HALTING the peril of African swine fever is the stated reason for a $66.6m boost in biosecurity funding announced by the Australian government.

Agriculture minister Bridget McKenzie said the money would allow for more officers, detector dogs and x-ray machines.

“Our agricultural sector, already battling drought, can’t afford to take a hit of that magnitude,” Senator McKenzie said.

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“We export 70% of what we grow and we’re in demand internationally because of our reputation for safe, clean and green food and fibre – a reputation built on our pest and disease free status.”

Measures funded through the ASF Response Package:

  • 130 more frontline biosecurity officers are to start to be deployed from January 2020 for passenger screenings
  • Six new detector dogs to be deployed at airports and mail centres by July 2020
  • Two new 3D x-ray machines at Melbourne and Sydney mail centres to be deployed by July 2020
  • Biosecurity officers are to have a new capability to issue infringement notices on the spot at airports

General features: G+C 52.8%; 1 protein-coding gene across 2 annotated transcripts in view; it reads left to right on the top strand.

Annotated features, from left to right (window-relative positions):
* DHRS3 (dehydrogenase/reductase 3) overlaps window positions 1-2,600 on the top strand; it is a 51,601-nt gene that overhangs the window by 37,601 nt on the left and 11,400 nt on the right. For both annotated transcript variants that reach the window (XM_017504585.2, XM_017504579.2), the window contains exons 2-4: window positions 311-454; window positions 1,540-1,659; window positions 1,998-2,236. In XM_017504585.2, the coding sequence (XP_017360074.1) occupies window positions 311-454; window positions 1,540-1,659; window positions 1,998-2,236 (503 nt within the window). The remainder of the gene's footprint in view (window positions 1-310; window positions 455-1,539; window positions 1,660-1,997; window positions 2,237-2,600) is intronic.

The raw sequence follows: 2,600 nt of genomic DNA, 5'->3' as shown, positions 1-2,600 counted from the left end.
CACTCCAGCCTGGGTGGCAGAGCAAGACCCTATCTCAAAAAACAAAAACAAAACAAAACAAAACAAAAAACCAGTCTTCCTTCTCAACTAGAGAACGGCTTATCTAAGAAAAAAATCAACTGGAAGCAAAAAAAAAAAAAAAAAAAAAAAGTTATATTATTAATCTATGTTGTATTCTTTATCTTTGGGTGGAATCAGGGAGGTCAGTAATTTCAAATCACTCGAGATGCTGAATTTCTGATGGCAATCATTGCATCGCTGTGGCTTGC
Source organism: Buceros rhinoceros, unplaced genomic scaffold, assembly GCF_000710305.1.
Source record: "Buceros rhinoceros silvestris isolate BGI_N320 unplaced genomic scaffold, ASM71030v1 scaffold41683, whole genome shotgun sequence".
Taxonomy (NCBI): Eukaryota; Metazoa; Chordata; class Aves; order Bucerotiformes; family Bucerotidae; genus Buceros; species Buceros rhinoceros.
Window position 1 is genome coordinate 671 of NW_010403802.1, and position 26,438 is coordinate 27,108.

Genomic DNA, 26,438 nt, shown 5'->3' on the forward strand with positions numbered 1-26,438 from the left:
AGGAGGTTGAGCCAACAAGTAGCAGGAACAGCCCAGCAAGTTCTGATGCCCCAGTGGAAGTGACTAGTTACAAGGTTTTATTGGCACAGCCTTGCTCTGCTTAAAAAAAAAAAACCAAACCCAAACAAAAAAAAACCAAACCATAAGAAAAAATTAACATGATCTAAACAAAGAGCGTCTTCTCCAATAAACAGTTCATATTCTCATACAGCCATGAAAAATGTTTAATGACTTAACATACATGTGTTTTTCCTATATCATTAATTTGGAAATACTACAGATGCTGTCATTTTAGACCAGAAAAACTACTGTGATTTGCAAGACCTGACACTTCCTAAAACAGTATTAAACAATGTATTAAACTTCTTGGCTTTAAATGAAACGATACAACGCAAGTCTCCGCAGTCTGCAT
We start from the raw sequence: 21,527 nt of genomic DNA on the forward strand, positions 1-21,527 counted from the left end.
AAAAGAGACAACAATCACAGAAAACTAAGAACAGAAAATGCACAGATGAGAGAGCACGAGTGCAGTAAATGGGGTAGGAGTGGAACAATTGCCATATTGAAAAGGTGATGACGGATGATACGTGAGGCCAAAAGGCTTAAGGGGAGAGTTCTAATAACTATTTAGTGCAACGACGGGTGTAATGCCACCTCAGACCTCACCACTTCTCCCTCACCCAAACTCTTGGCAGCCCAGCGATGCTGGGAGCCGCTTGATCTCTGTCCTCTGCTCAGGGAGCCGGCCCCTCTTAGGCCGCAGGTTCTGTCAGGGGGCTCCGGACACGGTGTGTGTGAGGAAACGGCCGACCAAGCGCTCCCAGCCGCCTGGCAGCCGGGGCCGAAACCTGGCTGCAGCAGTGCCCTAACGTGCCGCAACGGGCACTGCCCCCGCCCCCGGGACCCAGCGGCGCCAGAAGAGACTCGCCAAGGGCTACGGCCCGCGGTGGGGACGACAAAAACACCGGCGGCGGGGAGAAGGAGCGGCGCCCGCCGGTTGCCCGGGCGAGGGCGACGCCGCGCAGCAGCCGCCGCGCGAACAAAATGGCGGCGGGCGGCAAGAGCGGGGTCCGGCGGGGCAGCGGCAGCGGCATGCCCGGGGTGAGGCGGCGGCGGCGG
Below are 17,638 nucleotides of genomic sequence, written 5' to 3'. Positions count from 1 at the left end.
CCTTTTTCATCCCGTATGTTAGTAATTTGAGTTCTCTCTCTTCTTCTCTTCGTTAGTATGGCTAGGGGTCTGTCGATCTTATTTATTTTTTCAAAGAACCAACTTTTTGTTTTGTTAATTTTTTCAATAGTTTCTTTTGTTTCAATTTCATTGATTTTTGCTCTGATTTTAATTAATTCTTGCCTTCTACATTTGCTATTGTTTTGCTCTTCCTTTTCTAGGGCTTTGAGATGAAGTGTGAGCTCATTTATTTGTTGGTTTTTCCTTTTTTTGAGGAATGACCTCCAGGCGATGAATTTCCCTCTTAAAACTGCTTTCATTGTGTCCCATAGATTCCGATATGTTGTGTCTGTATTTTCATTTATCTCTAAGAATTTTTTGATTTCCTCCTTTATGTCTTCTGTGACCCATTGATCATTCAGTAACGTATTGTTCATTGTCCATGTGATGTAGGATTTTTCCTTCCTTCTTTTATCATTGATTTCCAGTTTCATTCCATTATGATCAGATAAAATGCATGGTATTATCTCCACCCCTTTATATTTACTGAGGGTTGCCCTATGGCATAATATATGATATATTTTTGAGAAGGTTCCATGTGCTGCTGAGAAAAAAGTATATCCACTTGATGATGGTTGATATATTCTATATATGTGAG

• A new biosecurity squad are to be established onshore to check products brought into Australia for sale aren’t fraudulently labelled.
  • Zoning arrangements will be developed to help support continued market access for our pork producers should the unthinkable happen and ASF reaches a part of Australia.

“While our efforts are focused on meeting the ASF threat now, there are many other pests and diseases that could hurt our agricultural sector, our human health and our unique environment if they get past our borders,” Senator McKenzie said.

“The government is also proceeding with a biosecurity levy, in line with our commitment made in May 2018 and will legislate it next year. The new levy model will be developed in consultation with the importing industry and will be applied onshore to importers who use the biosecurity system.”

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